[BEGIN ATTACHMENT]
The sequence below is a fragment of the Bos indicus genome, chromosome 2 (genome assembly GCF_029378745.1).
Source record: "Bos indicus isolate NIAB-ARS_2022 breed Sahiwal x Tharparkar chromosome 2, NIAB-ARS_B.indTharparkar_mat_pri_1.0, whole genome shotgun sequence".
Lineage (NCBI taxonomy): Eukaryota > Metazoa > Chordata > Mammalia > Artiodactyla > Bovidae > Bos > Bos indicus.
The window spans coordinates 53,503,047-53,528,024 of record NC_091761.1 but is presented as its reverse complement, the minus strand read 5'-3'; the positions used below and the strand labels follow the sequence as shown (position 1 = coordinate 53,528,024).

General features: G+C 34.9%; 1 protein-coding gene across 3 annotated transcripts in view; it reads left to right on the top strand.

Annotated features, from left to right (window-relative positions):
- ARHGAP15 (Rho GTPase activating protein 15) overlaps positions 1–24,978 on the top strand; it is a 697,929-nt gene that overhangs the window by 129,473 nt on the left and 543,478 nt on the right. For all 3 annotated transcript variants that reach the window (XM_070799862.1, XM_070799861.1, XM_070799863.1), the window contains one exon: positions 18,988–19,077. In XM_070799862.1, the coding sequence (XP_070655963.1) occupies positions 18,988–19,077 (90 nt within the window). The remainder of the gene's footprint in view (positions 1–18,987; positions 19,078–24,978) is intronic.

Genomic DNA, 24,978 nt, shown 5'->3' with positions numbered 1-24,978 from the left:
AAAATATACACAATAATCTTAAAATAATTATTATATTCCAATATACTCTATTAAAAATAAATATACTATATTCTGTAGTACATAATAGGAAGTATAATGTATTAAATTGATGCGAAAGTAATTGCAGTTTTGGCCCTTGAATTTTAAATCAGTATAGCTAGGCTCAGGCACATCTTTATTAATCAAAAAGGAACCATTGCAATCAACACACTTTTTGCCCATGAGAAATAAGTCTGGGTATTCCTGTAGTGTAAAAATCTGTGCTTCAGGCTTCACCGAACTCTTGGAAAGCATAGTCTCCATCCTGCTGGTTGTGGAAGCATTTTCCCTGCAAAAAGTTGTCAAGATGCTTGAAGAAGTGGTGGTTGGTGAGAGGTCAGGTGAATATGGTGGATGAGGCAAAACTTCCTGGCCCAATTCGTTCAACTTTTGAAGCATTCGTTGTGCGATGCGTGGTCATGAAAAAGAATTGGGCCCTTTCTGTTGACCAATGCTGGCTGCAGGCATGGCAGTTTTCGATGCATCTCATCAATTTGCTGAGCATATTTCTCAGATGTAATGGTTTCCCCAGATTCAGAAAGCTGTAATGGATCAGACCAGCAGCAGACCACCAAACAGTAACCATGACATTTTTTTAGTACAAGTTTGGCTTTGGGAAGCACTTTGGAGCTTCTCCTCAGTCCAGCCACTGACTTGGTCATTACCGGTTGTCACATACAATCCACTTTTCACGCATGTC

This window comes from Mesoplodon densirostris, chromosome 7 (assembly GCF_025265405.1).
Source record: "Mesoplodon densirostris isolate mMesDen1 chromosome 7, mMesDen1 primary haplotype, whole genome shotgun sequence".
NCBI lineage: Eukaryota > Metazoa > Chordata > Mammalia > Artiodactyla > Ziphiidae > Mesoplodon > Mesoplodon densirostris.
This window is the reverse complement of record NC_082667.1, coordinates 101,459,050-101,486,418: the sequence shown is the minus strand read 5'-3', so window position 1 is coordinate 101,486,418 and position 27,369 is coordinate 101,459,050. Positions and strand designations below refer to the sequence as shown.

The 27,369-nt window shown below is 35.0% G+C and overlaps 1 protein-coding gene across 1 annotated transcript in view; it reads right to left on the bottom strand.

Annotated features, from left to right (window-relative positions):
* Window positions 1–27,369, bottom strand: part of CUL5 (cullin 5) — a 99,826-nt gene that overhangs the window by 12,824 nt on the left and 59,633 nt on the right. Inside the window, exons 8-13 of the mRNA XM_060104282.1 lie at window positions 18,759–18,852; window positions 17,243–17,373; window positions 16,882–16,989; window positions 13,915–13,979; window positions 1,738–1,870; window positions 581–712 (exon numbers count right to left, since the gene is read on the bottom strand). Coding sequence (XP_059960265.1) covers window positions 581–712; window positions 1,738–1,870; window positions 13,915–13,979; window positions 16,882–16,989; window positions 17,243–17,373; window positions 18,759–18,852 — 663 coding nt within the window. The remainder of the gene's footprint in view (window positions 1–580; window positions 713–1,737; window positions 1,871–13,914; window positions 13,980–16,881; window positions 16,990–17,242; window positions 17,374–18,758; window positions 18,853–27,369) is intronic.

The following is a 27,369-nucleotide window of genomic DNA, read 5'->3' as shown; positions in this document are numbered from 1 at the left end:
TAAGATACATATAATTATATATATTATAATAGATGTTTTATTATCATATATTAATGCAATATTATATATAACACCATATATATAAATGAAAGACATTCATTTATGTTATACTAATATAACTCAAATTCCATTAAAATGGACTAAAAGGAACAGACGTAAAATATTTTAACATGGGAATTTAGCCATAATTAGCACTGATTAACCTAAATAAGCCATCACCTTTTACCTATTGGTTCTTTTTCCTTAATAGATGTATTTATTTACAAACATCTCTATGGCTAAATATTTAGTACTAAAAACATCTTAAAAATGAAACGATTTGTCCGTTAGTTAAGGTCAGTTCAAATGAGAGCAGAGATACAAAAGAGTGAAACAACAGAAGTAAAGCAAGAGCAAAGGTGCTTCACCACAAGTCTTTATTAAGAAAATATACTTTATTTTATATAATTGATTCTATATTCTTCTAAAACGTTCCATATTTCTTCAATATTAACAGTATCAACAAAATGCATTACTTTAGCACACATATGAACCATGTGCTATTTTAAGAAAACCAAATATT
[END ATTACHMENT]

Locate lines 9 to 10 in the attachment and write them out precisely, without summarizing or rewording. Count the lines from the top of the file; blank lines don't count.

AAAATATACACAATAATCTTAAAATAATTATTATATTCCAATATACTCTATTAAAAATAAATATACTATATTCTGTAGTACATAATAGGAAGTATAATGTATTAAATTGATGCGAAAGTAATTGCAGTTTTGGCCCTTGAATTTTAAATCAGTATAGCTAGGCTCAGGCACATCTTTATTAATCAAAAAGGAACCATTGCAATCAACACACTTTTTGCCCATGAGAAATAAGTCTGGGTATTCCTGTAGTGTAAAAATCTGTGCTTCAGGCTTCACCGAACTCTTGGAAAGCATAGTCTCCATCCTGCTGGTTGTGGAAGCATTTTCCCTGCAAAAAGTTGTCAAGATGCTTGAAGAAGTGGTGGTTGGTGAGAGGTCAGGTGAATATGGTGGATGAGGCAAAACTTCCTGGCCCAATTCGTTCAACTTTTGAAGCATTCGTTGTGCGATGCGTGGTCATGAAAAAGAATTGGGCCCTTTCTGTTGACCAATGCTGGCTGCAGGCATGGCAGTTTTCGATGCATCTCATCAATTTGCTGAGCATATTTCTCAGATGTAATGGTTTCCCCAGATTCAGAAAGCTGTAATGGATCAGACCAGCAGCAGACCACCAAACAGTAACCATGACATTTTTTTAGTACAAGTTTGGCTTTGGGAAGCACTTTGGAGCTTCTCCTCAGTCCAGCCACTGACTTGGTCATTACCGGTTGTCACATACAATCCACTTTTCACGCATGTC

This window comes from Mesoplodon densirostris, chromosome 7 (assembly GCF_025265405.1).